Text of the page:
Content Marketing: Show You Are a Rock Star

Traditional marketing and advertising tells buyers you understand them.

And market research proves that 9 out of 10 doctors agree. You remember those television advertising claims, don’t you?

Nobody cares anymore.

This is why consumers today ignore most marketing messages. Because it’s marketing.

At least as they’ve come to know marketing.

There is hope.

You can earn the attention of customers and prospective buyers if you embrace content marketing, which doesn’t feel like marketing at all to most people because it shows instead of tells.

Be The Rock Star of Your Category

Chief Strategy Officer for Content Marketing Institute, Robert Rose, suggests that instead of telling your audience you are a rock star, you should use content marketing to show them you are a rock star.

And that’s a great way to position content marketing. It’s not so much about the company and what it’s selling, but the intent of the people within the organization.

Rock stars can magically attract an audience, seemingly with little effort. That’s because being a rock star is not about trying but doing.

It’s not easy but it works. Your body of content shows your audience that you understand and care about them.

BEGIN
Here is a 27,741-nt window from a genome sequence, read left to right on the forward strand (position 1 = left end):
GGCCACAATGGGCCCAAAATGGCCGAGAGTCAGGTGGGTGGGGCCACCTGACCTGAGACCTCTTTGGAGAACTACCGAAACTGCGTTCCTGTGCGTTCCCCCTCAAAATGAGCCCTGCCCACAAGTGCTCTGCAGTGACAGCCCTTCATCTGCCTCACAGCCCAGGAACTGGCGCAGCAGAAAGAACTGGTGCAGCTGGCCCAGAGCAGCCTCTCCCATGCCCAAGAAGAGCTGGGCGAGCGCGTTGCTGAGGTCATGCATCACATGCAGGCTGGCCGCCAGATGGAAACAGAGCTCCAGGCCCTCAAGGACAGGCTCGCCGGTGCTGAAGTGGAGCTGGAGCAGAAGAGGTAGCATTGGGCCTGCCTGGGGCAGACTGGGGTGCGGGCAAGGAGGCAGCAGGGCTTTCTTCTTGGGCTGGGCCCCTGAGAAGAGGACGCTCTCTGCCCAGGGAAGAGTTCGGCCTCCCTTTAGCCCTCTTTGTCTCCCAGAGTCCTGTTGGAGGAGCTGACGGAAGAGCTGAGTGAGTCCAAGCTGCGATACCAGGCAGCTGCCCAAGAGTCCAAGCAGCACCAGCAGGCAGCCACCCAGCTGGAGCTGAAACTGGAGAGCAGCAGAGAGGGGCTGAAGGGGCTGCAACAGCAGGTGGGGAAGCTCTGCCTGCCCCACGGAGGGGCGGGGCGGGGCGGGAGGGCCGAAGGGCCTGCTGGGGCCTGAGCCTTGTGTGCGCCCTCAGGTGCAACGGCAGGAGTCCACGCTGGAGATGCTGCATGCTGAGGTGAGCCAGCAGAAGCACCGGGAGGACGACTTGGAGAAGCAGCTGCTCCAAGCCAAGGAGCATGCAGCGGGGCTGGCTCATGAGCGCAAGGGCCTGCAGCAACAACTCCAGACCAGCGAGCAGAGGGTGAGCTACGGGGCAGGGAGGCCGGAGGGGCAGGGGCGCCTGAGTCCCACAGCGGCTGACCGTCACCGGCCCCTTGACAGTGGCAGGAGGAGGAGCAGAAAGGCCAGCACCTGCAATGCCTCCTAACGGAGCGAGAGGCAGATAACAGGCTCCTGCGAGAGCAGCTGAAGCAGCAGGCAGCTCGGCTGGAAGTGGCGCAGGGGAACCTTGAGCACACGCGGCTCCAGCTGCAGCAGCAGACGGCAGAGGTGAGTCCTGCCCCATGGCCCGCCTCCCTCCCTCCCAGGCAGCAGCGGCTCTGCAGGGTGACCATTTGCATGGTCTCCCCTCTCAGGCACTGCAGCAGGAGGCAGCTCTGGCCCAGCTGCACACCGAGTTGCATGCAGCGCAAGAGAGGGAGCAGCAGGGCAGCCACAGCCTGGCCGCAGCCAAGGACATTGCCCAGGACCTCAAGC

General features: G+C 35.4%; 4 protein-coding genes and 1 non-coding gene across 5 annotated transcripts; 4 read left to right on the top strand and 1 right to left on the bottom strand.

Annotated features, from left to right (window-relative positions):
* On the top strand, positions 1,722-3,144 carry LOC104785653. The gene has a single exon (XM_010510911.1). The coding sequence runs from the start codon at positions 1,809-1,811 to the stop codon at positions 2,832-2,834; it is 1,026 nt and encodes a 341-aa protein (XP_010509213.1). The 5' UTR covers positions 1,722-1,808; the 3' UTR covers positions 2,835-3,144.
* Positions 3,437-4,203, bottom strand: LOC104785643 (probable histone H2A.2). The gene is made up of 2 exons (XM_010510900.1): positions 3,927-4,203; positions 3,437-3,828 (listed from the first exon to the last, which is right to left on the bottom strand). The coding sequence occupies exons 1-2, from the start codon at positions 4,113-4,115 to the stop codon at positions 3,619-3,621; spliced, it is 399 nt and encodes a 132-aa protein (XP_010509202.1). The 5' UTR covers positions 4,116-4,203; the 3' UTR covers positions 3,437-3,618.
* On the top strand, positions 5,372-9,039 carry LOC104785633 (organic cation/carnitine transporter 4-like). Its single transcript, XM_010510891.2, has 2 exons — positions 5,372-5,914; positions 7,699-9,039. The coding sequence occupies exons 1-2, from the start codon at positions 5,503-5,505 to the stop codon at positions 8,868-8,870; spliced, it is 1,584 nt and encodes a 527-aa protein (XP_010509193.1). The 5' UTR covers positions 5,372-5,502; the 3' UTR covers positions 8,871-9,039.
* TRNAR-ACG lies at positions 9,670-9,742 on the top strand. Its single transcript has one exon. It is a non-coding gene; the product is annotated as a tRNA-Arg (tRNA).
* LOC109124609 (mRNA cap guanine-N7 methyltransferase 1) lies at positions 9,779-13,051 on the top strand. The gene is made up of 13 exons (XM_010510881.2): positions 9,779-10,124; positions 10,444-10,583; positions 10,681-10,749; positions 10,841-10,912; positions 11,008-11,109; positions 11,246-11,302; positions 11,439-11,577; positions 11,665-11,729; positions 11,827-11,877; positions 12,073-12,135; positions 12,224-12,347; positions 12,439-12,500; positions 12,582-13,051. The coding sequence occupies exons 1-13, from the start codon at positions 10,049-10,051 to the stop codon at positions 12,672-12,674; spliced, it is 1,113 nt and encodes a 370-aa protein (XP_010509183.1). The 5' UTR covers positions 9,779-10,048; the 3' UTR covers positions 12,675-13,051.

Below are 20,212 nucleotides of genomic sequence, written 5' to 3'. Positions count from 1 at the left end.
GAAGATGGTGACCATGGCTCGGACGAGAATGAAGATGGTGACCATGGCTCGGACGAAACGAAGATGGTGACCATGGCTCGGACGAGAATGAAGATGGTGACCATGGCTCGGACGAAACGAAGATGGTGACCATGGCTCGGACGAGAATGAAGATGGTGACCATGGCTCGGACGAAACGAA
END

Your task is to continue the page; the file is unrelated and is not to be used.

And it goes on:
If you want to quietly call that marketing, go ahead.

Rock Stars Put On a Show

Rock stars turn people on. They know their audience and how to make meaningful connections with them.

As a business owner or marketer, your rock star qualities are evident from the empathy that you show for your audience.

For example, Whirlpool, the appliance company, recently launched its “Every Day, Care” campaign, which includes content about a dad taking better care of his son. It shows they understand their customers.

Aligned with this campaign is Care Counts, an initiative in which the brand supplies laundry appliances to schools with kids in need. As the name suggests, this campaign shows Whirlpool cares.

“Whirlpool is trying to stand out in its category by standing for more than clean clothes,” according to Advertising Age.

What they are really doing is creating content that gives them the opportunity to have conversations with their customers about something that has nothing to do with what they selling.

It’s a showing of empathy and understanding.

Now go out there and put on a rock star show to lead your category.